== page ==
The Secret Of Kells


Reviewed by: Amber Wilkinson

The Secret Of Kells
"Captivatingly creative but over-fussy in terms of story, this is still an entertaining and accomplished debut."

Brendan is a young monk and seemingly the only child resident of a monastery at the heart of an Irish forest. His uncle is the abbot and determined to build a large wall around their compound to keep out the marauding vikings who have been causing waves of people to seek sanctuary inside. Unsurprisingly, Brendan is less interested in building the wall than in hanging out with the gaggle of monks who are busy at work on illuminated manuscripts. During one of their story sessions, they tell him about Brother Aidan, a master of the manuscript, who is working on the most brilliant book of them all - The Book Of Iona.

This being an adventure film, of course, it isn't long before Aidan shows up - with his cat Pangur Ban (who, mercifully given the recent flurry of talking animated animal films, never speaks) - and soon Brendan finds himself learning the secrets of the ink and writing which will necessitate him going on a quest to the nearby forest, although it is strictly out of bounds.

Copy picture

If that sounds like a heck of a lengthy set up - it is, and it feels that way as you're watching. There's a sprawling aspect to the narrative, which doesn't really find its focus until Brendan leaves the monastery confines. Also, as regards the Book Of Kells itself, children are unlikely to be much the wiser as to what it is - the Bible is never mentioned and there is never really any indication of what the book contains, except that it's all drawn very nicely. The message behind the film is also rather inscrutable, there are hints that following your heart not your head is the best option but any real sense of this is lost beneath the weight of the story.

The voice cast - which features Brendan Gleeson as the abbott and Mick Lally as Aidan - are all fine. The decision to give the role of Brendan and wood sprite Aisling to youngsters, Evan McGuire and Christen Mooney, rather than adults pretending to be kids, is also a good one, although Mooney is occasionally so whispery that it makes it difficult to decipher her Irish accent.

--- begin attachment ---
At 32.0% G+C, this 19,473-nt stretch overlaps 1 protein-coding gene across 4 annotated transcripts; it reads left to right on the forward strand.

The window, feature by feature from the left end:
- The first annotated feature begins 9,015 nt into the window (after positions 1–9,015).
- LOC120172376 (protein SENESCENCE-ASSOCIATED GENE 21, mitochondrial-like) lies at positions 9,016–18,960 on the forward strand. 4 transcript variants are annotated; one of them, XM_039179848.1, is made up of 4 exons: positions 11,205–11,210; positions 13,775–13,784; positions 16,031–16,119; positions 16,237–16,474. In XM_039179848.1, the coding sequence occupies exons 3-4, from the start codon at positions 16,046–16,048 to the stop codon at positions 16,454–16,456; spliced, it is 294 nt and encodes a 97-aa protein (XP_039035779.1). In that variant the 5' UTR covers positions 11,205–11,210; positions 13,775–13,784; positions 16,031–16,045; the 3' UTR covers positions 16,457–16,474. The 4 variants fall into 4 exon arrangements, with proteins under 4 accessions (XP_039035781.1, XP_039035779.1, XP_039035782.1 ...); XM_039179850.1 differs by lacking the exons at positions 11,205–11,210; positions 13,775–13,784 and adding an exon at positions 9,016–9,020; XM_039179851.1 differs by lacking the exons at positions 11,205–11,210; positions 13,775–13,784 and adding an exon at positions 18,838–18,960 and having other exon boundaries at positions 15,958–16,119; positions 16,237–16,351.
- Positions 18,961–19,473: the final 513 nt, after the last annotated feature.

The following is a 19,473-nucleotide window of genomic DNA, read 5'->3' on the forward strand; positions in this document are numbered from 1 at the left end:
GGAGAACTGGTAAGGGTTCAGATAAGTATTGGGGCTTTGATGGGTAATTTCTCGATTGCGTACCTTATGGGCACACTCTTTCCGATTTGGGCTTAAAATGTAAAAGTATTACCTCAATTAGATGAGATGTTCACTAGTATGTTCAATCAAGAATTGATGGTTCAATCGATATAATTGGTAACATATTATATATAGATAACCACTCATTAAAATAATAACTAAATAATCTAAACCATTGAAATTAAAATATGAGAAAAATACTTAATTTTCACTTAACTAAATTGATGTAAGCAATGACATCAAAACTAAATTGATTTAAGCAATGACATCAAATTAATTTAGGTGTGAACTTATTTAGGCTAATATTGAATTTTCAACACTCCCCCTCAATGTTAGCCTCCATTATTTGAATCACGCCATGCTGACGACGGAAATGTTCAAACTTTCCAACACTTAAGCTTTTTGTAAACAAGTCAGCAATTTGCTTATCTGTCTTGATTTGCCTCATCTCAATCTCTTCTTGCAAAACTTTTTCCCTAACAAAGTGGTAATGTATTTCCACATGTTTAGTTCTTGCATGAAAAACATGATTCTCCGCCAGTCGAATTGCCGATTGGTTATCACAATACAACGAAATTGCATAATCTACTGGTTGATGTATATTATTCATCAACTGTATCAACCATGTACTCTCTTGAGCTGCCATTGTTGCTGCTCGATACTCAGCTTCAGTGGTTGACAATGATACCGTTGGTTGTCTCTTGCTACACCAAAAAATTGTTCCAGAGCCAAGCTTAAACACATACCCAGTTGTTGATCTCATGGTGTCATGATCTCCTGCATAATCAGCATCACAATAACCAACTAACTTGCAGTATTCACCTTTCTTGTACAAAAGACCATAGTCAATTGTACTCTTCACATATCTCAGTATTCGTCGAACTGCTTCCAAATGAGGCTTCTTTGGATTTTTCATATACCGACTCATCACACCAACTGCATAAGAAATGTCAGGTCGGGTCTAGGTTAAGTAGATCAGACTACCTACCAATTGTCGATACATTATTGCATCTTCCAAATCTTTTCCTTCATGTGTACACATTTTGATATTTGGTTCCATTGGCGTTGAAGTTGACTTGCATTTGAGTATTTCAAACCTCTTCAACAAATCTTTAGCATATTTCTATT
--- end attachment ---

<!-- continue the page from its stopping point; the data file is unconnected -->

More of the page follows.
When it comes to distinctive and arresting animation, however, Tomm Moore and co-director Nora Twomey's debut is a visual feast. Using the illuminated manuscripts of the Book of Kells and a host of other Celtic imagery as its inspiration, the result is an intricate and delicate - mostly hand-drawn - look which, despite being confined to just two dimensions, pops right off the screen.

With its curving sweep, from Celtic knot snowflakes to interlocking pieces of landscape, the film has an organic feel that is pleasingly old-fashioned. In fact there is such a lot going on all of the time that it's hard to know where to look. In this regard, it is certainly likely to keep younger children entertained - although the vikings, when they finally show up, have a shadowy scariness that might be enough to induce nightmares in the very young.

Captivatingly creative but over-fussy in terms of story, this is still an entertaining and accomplished debut that certainly knows how to win over a crowd, as evidenced by its status as the 2009 Edinburgh Film Festival audience award winner.

Reviewed on: 16 Jul 2009
Share this with others on...
The Secret Of Kells packshot
A young monk goes on an adventure as he tries to help complete an illuminated manuscript.
Amazon link

Director: Tomm Moore, Nora Twomey

Writer: Tomm Moore, Fabrice Ziolkowski

Starring: Evan McGuire, Mick Lally, Brendan Gleeson, Christen Mooney

Year: 2009

Runtime: 75 minutes

Country: Belgium, Ireland, France


BIFF 2009
EIFF 2009

Search database:

If you like this, try:

Tales Of The Night